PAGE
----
Michael: Arizona's GOP legislators put politics before public welfareThe Joint Legislative Budget Committee chair, Rep. Russell Pearce (R-18) questioned the very premise of building a satellite medical school in Phoenix. He said, "I'm not even sure we need a second one. It's easier to use the money to enhance [the UofA] than to build a brand new school." But Mr. Pearce admitted he has not even yet read the Arizona Board of Regents' report (PDF) on the school. How can he know what the facts are, and what the best advice of the medical community is, without investigating the matter at least to the very minimal extent of reading the Regents' report?
The facts are that Arizona faces a severe near-term shortage of trained doctors and there is not the space to expand quickly enough in Tucson. The world class clinical training opportunities in Phoenix (at the Barrow and Mayo, for instance) make it an ideal location for a satellite school. The medical community's consensus on this issue is quite clear; Phoenix is the best location to expand on the great base that the UofA medical school gives Arizona. The UofA medical school has already operated in Marcopa Country for 30 years. There is currently a regional campus in Phoenix which trains as many as 80 third- and fourth-year students every year. Expanding this existing program in the Phoenix area is the natural and most efficient means of expanding Arizona's professional medical base.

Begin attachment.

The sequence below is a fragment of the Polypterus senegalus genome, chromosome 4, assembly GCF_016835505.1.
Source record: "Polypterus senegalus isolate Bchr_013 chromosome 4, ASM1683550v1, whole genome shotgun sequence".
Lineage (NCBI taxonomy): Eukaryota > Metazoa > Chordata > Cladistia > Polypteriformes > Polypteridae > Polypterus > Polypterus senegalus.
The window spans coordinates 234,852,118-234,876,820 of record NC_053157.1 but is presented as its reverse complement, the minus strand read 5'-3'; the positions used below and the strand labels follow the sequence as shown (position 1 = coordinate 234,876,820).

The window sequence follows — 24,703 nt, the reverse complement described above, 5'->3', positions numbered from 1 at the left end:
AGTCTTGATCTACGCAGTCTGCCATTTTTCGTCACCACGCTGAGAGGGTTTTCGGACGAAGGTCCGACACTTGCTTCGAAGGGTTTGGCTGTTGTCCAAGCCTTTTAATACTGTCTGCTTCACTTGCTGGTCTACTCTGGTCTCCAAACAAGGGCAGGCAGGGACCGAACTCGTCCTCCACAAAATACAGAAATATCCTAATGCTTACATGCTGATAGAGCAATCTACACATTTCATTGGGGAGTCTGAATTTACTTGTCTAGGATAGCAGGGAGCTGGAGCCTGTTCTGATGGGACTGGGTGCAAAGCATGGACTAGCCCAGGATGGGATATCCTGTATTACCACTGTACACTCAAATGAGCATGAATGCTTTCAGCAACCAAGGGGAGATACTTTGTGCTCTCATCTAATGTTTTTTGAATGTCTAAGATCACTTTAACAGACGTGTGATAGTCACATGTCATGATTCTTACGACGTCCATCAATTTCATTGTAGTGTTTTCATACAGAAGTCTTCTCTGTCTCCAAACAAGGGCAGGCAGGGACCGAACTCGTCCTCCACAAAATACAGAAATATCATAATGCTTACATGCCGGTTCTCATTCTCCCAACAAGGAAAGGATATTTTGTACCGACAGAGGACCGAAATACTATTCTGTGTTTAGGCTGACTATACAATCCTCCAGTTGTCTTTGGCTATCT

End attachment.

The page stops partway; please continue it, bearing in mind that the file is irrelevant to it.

I don't really know what political agenda the GOP leadership has in mind that prompts them to so obstinately run counter to expert opinion and the public interest on this issue. Governor Napolitano had to take them to the mat in budget negotiations just to get the slim 7 million in funding to start the effort. Now the GOP seems primed to reneg to reneg on even that amount. I can only speculate that they do not want an expanded medical school to gain a constitutency in the heart of their political base. They know that legislative spending on a satellite school in Phoenix will be harder to rein in over the coming years than would the budget of the UofA medical school, safely tucked away far from the center of political power. They want to starve higher education, and that will become a mor difficult task with a satellite medical school providing tangible benefits to the citizens of Phoenix.
Regardless of their motives, they are clearly ignoring the best advice of Arizona's medical and educational communities on hoe best to provide for the public's welfare and instead pursuing an ideologically inspired political agenda of their own. It is heartening that opposition to the satellite school concept may be lessening among GOP members, but the battlelines are hardening among the GOP's most ideologically inspired. Anyone interested in the future growth and health of Arizona's people should remind ideologues like Pearce whose interests they serve.